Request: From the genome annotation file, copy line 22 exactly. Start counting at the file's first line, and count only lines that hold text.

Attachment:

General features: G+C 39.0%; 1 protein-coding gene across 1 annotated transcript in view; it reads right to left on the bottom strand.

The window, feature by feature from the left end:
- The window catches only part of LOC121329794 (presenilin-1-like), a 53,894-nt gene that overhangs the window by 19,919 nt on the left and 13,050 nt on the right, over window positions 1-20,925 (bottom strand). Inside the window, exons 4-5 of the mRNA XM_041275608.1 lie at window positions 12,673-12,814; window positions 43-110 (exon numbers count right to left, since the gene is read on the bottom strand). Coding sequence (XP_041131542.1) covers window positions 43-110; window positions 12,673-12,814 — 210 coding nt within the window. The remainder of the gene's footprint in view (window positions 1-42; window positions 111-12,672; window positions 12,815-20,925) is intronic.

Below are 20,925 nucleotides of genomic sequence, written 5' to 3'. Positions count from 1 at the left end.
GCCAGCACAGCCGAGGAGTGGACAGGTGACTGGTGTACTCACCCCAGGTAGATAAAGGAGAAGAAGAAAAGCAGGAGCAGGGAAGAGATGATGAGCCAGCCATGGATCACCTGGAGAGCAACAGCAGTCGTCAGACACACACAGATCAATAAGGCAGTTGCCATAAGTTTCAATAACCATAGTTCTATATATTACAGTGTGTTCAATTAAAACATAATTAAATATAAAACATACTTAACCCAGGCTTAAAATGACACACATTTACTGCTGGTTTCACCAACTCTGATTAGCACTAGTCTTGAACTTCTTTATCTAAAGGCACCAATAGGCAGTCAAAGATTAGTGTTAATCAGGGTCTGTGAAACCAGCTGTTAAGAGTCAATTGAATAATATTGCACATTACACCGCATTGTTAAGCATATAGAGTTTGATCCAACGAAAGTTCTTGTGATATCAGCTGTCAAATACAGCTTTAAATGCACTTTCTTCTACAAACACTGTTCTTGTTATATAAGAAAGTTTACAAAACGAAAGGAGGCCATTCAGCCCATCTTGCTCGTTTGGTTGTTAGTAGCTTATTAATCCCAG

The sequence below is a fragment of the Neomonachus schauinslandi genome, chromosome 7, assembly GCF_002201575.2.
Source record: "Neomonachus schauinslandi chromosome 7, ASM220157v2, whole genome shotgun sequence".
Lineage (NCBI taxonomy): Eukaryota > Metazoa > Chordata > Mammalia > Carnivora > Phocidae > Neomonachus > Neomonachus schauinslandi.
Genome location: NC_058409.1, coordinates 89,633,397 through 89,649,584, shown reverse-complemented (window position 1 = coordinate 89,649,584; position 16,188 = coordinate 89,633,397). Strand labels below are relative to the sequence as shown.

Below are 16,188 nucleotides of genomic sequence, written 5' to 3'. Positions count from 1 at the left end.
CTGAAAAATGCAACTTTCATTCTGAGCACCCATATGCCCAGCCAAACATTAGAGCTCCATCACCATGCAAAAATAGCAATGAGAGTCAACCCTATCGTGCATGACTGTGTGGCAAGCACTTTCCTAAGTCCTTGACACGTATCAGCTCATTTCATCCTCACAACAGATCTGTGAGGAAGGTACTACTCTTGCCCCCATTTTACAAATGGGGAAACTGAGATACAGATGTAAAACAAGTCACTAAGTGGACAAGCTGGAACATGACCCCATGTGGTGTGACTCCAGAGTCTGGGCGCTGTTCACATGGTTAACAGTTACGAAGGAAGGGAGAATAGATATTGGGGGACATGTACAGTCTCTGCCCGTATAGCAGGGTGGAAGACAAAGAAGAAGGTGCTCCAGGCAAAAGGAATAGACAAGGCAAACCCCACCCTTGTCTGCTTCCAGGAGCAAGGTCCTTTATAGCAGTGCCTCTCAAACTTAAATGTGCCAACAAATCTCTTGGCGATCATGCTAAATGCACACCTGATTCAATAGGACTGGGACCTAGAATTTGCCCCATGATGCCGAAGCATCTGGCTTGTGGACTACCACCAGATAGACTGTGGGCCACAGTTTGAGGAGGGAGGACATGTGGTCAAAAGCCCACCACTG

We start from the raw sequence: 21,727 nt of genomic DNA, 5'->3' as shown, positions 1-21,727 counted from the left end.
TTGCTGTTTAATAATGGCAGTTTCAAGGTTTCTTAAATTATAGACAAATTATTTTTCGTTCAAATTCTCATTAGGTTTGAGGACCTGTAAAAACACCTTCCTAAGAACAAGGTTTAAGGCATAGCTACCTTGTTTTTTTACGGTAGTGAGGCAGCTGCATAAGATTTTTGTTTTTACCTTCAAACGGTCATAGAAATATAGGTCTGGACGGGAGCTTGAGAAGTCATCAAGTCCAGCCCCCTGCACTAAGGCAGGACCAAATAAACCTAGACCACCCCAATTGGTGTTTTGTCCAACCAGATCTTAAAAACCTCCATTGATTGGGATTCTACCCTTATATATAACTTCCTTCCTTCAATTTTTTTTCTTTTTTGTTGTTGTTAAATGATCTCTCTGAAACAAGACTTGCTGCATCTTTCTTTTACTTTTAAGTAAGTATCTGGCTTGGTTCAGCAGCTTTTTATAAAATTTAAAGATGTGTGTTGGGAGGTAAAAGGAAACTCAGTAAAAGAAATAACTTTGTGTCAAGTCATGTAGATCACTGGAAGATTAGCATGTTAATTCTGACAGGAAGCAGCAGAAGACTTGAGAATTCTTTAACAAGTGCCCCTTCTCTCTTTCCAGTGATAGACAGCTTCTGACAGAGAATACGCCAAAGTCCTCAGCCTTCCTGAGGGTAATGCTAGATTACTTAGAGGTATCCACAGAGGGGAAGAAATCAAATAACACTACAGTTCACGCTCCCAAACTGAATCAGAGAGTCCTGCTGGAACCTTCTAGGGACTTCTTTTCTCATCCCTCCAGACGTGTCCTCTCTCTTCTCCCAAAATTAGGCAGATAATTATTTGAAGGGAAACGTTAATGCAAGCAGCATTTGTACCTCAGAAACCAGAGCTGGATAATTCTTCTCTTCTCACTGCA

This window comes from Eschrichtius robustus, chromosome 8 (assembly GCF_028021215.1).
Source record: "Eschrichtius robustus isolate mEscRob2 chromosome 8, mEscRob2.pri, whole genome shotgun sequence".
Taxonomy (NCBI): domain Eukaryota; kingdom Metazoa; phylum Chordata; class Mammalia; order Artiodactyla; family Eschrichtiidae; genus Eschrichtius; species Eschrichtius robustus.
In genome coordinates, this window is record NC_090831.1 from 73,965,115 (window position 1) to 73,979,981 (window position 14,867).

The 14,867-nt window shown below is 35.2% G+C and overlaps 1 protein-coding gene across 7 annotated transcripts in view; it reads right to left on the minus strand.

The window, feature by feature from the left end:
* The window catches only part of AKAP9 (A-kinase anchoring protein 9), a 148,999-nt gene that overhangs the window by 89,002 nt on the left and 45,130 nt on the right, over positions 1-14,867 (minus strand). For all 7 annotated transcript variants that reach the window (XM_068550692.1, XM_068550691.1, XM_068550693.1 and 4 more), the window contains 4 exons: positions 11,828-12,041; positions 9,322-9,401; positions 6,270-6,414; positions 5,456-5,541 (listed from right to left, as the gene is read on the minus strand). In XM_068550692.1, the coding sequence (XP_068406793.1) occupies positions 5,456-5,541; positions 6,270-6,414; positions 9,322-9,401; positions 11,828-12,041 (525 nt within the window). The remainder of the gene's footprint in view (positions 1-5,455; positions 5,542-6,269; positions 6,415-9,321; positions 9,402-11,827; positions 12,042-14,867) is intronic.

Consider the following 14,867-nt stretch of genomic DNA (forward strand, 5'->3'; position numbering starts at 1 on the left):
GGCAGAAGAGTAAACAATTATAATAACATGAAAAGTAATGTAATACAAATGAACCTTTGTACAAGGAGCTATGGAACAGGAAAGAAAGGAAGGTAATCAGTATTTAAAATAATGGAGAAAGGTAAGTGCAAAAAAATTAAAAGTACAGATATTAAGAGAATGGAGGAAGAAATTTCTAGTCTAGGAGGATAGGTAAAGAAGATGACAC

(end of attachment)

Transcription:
GGCAGAAGAGTAAACAATTATAATAACATGAAAAGTAATGTAATACAAATGAACCTTTGTACAAGGAGCTATGGAACAGGAAAGAAAGGAAGGTAATCAGTATTTAAAATAATGGAGAAAGGTAAGTGCAAAAAAATTAAAAGTACAGATATTAAGAGAATGGAGGAAGAAATTTCTAGTCTAGGAGGATAGGTAAAGAAGATGACAC